Recruiting and retaining the best researchers is a key challenge for Europe. Talks about introducing an attractive career structures with prospects for advancement, such as a tenure track, are ripe. Well-established in the US and increasingly in the UK, tenure track provides a clear, merit-based system that takes excellent researchers from postdoc to professor. But even if it is desirable, it does not guarantee more time for research given the increasingly bureaucratic nature of the job of university professor.
In a tenure track, good evaluations may lead to a fixed position as associate professor after five or six years and as full professor after a longer period. During this time, the research professors are free to follow their chosen research topic independently of established professors.
Until now, the chance of gaining a full professorship for European scientists had been a matter of emigrating or being prepared to wait. “In my time”, looks back Patrick Aebischer, president of the Ecole Polytechnique Fédérale de Lausanne (EPFL) in Switzerland, “a young researcher could go to the US or wait until a settled professor died or quitted. And after ten years in the US the motivation to come back has to be strong.”
Increased European funding for scientists, such as ERC-grants—at the level of €7.5 billion to 3,400 projects from 2007 to 2013—has done much to counter the trend of US emigration as it offered some prospect to stay in Europe to do high-level research. “If we want to complete the European Research Area, European universities need open, transparent and merit-based recruitment systems that provide stable careers for talented scientists,” says Robert-Jan Smits, EU-director general for research and innovation, based in Brussels, Belgium.
So what exactly would it take to reverse this trend, and prove scientists in Europe with a decent career path? “If we have a good infrastructure for funding a ten year track, the good researchers will stay,” EPFL’s Aebischer says, “and if we want to attract more women in these tracks, it should include measures such as maternity leave.” He adds: “The system also as to include a ‘no’-possibility, in case the work of a researcher isn’t [providing satisfaction].”
EPFL, for example, is a tenure track pioneer in Europe. Aebischer admits that ERC-grants remain the most important instrument for the implementation of such career structure. “Around half of our tenure track professors have an ERC-past,” Aebischer says.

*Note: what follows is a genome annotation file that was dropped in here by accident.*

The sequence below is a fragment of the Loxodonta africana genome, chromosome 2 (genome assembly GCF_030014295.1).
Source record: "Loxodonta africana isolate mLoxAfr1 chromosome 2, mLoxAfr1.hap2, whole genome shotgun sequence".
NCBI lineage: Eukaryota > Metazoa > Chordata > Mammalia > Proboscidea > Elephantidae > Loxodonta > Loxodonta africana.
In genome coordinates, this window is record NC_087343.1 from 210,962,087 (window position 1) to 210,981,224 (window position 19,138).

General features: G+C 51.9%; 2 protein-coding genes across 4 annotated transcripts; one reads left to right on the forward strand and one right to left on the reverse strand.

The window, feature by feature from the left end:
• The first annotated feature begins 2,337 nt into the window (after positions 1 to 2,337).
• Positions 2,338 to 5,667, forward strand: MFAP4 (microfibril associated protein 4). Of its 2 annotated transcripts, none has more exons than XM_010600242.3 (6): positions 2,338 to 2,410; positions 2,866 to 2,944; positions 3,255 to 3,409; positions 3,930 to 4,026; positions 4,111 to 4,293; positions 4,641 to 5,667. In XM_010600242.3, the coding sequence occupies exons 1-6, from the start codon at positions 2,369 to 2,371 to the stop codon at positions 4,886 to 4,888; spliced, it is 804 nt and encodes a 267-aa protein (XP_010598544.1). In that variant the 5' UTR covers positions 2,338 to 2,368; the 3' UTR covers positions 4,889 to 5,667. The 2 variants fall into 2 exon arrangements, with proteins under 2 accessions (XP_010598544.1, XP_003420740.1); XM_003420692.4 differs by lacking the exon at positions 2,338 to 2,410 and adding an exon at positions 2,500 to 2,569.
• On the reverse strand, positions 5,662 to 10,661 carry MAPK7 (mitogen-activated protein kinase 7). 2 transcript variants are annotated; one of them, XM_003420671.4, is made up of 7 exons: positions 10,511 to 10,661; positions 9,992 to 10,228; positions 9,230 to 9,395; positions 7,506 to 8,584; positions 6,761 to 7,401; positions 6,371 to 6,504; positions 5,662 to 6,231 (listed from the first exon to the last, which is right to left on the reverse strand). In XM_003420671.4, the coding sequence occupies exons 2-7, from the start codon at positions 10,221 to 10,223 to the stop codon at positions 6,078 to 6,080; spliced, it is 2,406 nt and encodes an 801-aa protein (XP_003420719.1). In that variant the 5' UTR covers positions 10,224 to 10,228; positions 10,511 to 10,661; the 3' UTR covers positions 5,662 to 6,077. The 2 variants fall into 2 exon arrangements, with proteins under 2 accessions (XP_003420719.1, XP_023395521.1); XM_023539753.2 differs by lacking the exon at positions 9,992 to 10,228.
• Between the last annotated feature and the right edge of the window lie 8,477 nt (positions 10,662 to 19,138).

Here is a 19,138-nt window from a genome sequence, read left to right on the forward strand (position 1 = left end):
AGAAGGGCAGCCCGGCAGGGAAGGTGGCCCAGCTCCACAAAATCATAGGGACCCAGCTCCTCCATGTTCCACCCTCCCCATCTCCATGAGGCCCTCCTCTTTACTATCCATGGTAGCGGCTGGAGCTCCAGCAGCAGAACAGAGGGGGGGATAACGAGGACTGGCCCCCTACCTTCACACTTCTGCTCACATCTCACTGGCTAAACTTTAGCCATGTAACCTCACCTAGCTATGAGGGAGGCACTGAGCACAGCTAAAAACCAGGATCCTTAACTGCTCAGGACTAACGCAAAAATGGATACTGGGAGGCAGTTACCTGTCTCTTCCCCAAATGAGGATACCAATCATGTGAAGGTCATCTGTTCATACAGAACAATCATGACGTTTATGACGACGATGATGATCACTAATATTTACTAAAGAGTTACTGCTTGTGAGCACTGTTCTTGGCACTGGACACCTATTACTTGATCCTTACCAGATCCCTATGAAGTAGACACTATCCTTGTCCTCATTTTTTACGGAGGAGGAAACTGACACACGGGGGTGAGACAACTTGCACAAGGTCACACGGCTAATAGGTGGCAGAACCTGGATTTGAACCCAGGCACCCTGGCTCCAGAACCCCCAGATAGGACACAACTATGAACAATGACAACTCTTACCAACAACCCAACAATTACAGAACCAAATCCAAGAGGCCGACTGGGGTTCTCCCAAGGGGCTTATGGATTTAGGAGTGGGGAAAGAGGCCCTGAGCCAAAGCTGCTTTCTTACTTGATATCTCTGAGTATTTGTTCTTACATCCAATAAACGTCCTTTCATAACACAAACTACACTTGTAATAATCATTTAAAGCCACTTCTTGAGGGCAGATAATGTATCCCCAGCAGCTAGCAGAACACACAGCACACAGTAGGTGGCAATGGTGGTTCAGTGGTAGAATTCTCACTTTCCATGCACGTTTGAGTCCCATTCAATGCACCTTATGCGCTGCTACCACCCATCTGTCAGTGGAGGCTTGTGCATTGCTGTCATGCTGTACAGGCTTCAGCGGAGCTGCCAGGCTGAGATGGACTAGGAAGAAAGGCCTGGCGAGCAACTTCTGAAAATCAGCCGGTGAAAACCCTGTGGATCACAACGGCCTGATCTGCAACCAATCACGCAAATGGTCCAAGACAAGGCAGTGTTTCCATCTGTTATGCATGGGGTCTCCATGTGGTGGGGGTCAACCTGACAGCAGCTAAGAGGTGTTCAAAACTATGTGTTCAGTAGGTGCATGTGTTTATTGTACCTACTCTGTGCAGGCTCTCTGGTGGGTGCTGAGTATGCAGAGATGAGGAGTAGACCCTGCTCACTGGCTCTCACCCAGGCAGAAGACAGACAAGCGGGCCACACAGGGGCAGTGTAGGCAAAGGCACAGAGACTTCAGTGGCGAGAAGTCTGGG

Having tenure tracks does not solve all the issues scientists encounter, however. “Sometimes you can ask what part of her time an independent working professor is really doing research,” says Melanie Blokesch, German citizen and tenure track assistant-professor in molecular microbiology at EPFL since 2009, “She has to be a multi-tasker, establishing a lab, hiring a staff, doing administration and coordination, and writing a long-range plan.” This suggests that tenure track does not necessarily guarantee that a professor would have time ring fenced for research.
Even within a general tenure track system, universities like to retain in their own hands the final choice of candidates. This stems from the academic tradition where independence is a hard gained and very nourished tradition. Some believe that independence is a guarantee to maintain culture and diversity. And after selection and choice of the candidates, there are periodical evalutions. A tenure track is a security net, not a mattress. When a candidate receives a negative evaluation, they won’t become a full professor after his track period.
Some view excellence as needing to be periodically evaluated. “We must offer opportunities to excellent young people,” comments Wolfgang A. Herrmann, president of the Technische Universität München, Germany, “but opportunity is not the same as a safe job. After six years a ‘in or out’-decision has to be taken,” depending on the outcome of the evaluation.
But others do not believe that solving the career structure issue has a single solution. “A simple ‘in or out’ is not a social solution, “Hans van Duijn, rector magnificus of Eindhoven University of Technology in the Netherlands. “We need to dispose a broader variety of solutions to keep people aboard. In my city, we have to compete with Philips,” he adds, “the company offers postdoc-researchers a fixed position after only two years.”
Featured image credit: EuroTech Universities. The photo includes Robert-Jan Smits (left), Hans van Duijn, Wolfgang A. Herrmann (right)
Go back to the Special Issue: Science Career
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